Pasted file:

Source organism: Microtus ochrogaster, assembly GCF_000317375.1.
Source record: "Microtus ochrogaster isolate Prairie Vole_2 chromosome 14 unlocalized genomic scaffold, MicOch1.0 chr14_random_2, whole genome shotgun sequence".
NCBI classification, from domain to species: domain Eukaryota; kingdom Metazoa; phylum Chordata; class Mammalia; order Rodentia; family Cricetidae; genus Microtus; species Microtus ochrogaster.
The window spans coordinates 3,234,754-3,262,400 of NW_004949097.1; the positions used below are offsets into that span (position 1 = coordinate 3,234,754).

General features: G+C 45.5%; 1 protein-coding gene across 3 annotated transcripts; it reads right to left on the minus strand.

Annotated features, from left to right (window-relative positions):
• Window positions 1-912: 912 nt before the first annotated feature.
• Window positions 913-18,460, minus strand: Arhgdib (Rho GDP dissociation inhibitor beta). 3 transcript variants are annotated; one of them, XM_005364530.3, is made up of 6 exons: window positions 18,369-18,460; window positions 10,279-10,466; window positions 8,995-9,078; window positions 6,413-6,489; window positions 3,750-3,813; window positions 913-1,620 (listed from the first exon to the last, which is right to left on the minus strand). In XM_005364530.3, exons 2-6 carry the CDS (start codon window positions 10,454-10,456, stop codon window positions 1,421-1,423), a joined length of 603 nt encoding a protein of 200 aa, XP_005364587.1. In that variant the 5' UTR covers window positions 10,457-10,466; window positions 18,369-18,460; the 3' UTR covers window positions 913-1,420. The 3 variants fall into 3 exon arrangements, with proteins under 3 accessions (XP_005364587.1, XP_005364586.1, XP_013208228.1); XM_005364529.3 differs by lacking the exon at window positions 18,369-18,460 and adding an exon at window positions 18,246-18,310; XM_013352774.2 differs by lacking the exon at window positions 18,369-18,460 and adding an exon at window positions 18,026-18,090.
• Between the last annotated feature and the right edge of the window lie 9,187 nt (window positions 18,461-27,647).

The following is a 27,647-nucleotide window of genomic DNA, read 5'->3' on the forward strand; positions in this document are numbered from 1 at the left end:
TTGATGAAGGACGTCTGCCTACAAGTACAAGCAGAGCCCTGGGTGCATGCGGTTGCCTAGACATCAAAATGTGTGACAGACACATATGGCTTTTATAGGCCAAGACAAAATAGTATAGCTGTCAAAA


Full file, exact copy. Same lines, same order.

Source organism: Microtus ochrogaster, assembly GCF_000317375.1.
Source record: "Microtus ochrogaster isolate Prairie Vole_2 chromosome 14 unlocalized genomic scaffold, MicOch1.0 chr14_random_2, whole genome shotgun sequence".
NCBI classification, from domain to species: domain Eukaryota; kingdom Metazoa; phylum Chordata; class Mammalia; order Rodentia; family Cricetidae; genus Microtus; species Microtus ochrogaster.
The window spans coordinates 3,234,754-3,262,400 of NW_004949097.1; the positions used below are offsets into that span (position 1 = coordinate 3,234,754).

General features: G+C 45.5%; 1 protein-coding gene across 3 annotated transcripts; it reads right to left on the minus strand.

Annotated features, from left to right (window-relative positions):
• Window positions 1-912: 912 nt before the first annotated feature.
• Window positions 913-18,460, minus strand: Arhgdib (Rho GDP dissociation inhibitor beta). 3 transcript variants are annotated; one of them, XM_005364530.3, is made up of 6 exons: window positions 18,369-18,460; window positions 10,279-10,466; window positions 8,995-9,078; window positions 6,413-6,489; window positions 3,750-3,813; window positions 913-1,620 (listed from the first exon to the last, which is right to left on the minus strand). In XM_005364530.3, exons 2-6 carry the CDS (start codon window positions 10,454-10,456, stop codon window positions 1,421-1,423), a joined length of 603 nt encoding a protein of 200 aa, XP_005364587.1. In that variant the 5' UTR covers window positions 10,457-10,466; window positions 18,369-18,460; the 3' UTR covers window positions 913-1,420. The 3 variants fall into 3 exon arrangements, with proteins under 3 accessions (XP_005364587.1, XP_005364586.1, XP_013208228.1); XM_005364529.3 differs by lacking the exon at window positions 18,369-18,460 and adding an exon at window positions 18,246-18,310; XM_013352774.2 differs by lacking the exon at window positions 18,369-18,460 and adding an exon at window positions 18,026-18,090.
• Between the last annotated feature and the right edge of the window lie 9,187 nt (window positions 18,461-27,647).

The following is a 27,647-nucleotide window of genomic DNA, read 5'->3' on the forward strand; positions in this document are numbered from 1 at the left end:
TTGATGAAGGACGTCTGCCTACAAGTACAAGCAGAGCCCTGGGTGCATGCGGTTGCCTAGACATCAAAATGTGTGACAGACACATATGGCTTTTATAGGCCAAGACAAAATAGTATAGCTGTCAAAA